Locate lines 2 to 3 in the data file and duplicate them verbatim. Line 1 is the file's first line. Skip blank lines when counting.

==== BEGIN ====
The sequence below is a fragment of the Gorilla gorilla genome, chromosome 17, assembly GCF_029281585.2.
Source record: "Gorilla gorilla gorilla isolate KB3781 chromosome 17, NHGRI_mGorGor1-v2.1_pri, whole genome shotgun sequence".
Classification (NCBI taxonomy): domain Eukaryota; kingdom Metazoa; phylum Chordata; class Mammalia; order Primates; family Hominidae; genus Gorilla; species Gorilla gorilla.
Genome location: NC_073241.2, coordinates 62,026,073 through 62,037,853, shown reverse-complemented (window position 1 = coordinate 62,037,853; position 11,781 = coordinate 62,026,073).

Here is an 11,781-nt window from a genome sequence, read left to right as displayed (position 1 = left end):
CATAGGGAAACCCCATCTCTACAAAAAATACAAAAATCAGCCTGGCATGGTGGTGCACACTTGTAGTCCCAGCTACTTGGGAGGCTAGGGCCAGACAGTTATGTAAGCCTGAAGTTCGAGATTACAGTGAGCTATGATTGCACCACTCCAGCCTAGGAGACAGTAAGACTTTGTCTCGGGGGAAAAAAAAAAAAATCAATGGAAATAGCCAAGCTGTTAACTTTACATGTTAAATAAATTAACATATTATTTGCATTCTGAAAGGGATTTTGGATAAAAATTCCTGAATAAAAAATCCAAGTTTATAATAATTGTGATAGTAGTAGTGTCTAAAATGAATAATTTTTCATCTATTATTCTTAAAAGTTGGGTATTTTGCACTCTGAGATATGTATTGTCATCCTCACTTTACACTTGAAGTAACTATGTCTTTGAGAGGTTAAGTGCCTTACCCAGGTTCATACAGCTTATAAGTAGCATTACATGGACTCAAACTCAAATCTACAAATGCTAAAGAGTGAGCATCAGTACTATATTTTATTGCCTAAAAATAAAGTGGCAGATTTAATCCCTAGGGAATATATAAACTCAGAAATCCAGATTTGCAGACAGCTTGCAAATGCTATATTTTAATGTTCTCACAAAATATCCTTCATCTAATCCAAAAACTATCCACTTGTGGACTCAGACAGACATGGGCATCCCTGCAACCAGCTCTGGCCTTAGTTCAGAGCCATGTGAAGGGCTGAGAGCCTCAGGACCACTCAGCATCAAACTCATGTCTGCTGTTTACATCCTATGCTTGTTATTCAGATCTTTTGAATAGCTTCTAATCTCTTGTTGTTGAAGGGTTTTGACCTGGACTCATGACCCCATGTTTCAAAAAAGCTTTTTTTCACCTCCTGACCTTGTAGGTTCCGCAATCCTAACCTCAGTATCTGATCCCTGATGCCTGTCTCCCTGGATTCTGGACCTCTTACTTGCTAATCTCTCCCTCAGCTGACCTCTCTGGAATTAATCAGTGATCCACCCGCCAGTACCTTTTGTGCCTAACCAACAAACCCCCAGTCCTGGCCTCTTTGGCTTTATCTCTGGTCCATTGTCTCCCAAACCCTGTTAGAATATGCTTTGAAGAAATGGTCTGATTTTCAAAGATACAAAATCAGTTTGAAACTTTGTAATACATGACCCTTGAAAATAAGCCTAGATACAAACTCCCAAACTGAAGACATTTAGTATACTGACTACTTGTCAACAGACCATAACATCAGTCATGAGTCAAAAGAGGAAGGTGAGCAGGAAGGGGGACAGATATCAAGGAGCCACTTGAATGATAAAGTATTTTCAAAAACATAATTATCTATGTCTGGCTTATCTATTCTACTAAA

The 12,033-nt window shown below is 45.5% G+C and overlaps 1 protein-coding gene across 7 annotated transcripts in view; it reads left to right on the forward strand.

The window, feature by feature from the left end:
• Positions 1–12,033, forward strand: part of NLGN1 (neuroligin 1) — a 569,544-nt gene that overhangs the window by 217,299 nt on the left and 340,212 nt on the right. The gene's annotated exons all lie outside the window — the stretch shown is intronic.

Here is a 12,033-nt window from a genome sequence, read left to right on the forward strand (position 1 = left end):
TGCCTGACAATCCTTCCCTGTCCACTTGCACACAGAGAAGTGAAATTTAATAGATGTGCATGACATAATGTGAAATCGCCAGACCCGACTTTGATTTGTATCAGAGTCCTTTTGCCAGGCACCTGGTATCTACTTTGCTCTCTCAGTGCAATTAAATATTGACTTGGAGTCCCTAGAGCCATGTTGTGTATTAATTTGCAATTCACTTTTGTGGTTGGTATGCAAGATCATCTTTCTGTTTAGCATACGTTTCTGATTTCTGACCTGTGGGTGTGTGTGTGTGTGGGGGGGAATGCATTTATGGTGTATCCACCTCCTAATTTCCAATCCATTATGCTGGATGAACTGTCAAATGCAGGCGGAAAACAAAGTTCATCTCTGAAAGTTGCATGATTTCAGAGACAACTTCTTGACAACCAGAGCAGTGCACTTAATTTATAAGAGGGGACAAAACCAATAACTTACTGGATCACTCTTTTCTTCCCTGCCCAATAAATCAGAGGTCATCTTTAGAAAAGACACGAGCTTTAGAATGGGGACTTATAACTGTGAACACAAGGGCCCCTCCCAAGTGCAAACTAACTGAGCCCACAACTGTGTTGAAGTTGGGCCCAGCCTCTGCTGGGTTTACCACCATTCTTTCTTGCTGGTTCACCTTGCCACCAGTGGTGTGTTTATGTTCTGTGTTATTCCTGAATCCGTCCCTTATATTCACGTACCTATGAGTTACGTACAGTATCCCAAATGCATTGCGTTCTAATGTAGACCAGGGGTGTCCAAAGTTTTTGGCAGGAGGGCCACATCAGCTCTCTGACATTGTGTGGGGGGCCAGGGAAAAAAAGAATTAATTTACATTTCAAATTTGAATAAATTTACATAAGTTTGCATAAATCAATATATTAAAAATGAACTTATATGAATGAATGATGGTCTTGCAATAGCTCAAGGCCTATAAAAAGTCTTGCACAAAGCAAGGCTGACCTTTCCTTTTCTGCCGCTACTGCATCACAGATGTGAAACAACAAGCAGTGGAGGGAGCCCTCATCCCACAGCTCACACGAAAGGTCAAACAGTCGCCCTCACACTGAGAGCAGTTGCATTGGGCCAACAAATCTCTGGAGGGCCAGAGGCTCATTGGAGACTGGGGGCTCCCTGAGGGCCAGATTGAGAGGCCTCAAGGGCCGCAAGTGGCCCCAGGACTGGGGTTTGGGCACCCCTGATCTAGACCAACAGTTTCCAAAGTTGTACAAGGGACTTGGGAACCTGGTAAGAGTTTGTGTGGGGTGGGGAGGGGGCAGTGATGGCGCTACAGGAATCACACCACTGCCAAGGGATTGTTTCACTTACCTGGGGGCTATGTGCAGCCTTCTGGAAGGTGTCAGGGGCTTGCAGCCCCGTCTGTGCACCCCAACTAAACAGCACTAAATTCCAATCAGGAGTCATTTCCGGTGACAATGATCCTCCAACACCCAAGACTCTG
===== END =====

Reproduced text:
Source record: "Gorilla gorilla gorilla isolate KB3781 chromosome 17, NHGRI_mGorGor1-v2.1_pri, whole genome shotgun sequence".
Classification (NCBI taxonomy): domain Eukaryota; kingdom Metazoa; phylum Chordata; class Mammalia; order Primates; family Hominidae; genus Gorilla; species Gorilla gorilla.